FSRI Releases Report - Residential Flashover Prevention with Reduced Water Flow: Phase 1
Automatic residential fire sprinkler systems, designed and installed in accordance with NFPA 13D, Standard for the Installation of Sprinkler Systems in One- and Two-Family Dwellings and Manufactured Homes have been shown to save lives and property. It is estimated that less than 11% of all single family homes have a residential fire sprinkler system. Currently only two states, California and Maryland, require residential fire sprinklers to be installed in all new residential occupancies. While NFPA 13D compliant systems can be retrofitted into a home, it is an uncommon occurrence in large part due to the expense and effort required. One of the challenges for a retrofit is the cost and space requirements of a water supply if the existing domestic water supply cannot provide enough pressure and flow to support the sprinkler system. The objective of this study is to optimize the flow rate and distribution of water needed to prevent flashover in a residential fire scenario. With this information, the basis for a low cost, retrofit option for homeowners using the existing domestic water supply can be developed.
This study was designed to be an initial step to investigate the potential of low flow nozzles as part of a retrofit flashover prevention system in residential homes with limited water supplies. Not all homes have water supplies that can meet the needs of a residential sprinkler system. Current alter- natives, such as including a supplemental tank and pump, increase the cost of the system. These homes could benefit from an effective fire safety system with lower water supply requirements.
The experiments in this study were conducted in a steel test structure which consisted of a fire room attached to a hallway in an L-shaped configuration. Three types of experiments were conducted to evaluate nozzles at different flow rates and under different fire conditions. The performance of the nozzles was compared to the performance of a commercially available residential sprinkler. The first set of experiments measured the distribution of the water spray from each of the nozzles and the sprinkler. The water spray measurements were made without the presence of a fire. The other two sets of experiments were fire experiments. The first set of fire experiments were designed to measure the ability of a water spray to cool a hot gas layer generated by a gas burner fire. The fire source was a propane burner which provided a steady and repeatable flow of heat into the test structure. Two water spray locations were examined, in the fire room and in the middle of the hallway. In each position, the burner was shielded from the water spray. The results showed that for equivalent conditions, the nozzle provided greater gas cooling than the sprinkler. The tests were conducted with a fire size of approximately 110 kW, and water flow rates in the range of 11 lpm (3 gpm) and 19 lpm (5 gpm).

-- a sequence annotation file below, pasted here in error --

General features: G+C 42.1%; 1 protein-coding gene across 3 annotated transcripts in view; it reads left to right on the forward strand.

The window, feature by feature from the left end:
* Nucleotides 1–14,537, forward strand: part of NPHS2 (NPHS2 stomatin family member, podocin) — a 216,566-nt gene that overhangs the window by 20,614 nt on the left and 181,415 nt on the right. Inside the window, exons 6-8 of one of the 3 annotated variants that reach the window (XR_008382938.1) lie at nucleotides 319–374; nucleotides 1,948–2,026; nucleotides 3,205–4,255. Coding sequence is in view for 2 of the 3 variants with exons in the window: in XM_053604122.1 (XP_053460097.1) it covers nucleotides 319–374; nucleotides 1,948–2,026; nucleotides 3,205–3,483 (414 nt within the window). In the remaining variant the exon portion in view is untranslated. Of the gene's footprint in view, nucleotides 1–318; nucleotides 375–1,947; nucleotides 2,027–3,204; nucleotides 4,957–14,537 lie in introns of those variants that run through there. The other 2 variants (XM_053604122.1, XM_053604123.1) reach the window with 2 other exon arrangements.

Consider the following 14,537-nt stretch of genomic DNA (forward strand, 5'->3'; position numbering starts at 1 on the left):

The second set of fire experiments used an upholstered sofa as the initial source of the fire with the water spray located in the same room. As a result of the compartment size and water spray distribution, the nozzle flowing water at 23 lpm (6 gpm) provided more effective suppression of the fire than the sprinkler flowing 34 lpm (9 gpm) did. The nozzle was similarly effective with the ignition location moved 1.0 m (3.2 ft) further away. However, the nozzle failed to suppress the fire with a reduced water flow rate of 11 lpm (3 gpm).
The results of this limited study demonstrate the potential of low flow nozzles, directly flowing water on to the fuel surface, with the goal of preventing flashover. Additional research is needed to examine larger room sizes, fully furnished rooms, and shielded fires to determine the feasibility of a reduced water flow flashover prevention system.
Research Project: Residential Flashover Prevention
Report Title: Residential Flashover Prevention with Reduced Water Flow: Phase 1
Report Authors: Daniel Madrzykowski and Nick Dow
Download the Report: https://dx.doi.org/10.54206/102376/JEGF7178
Release Date: April 29, 2020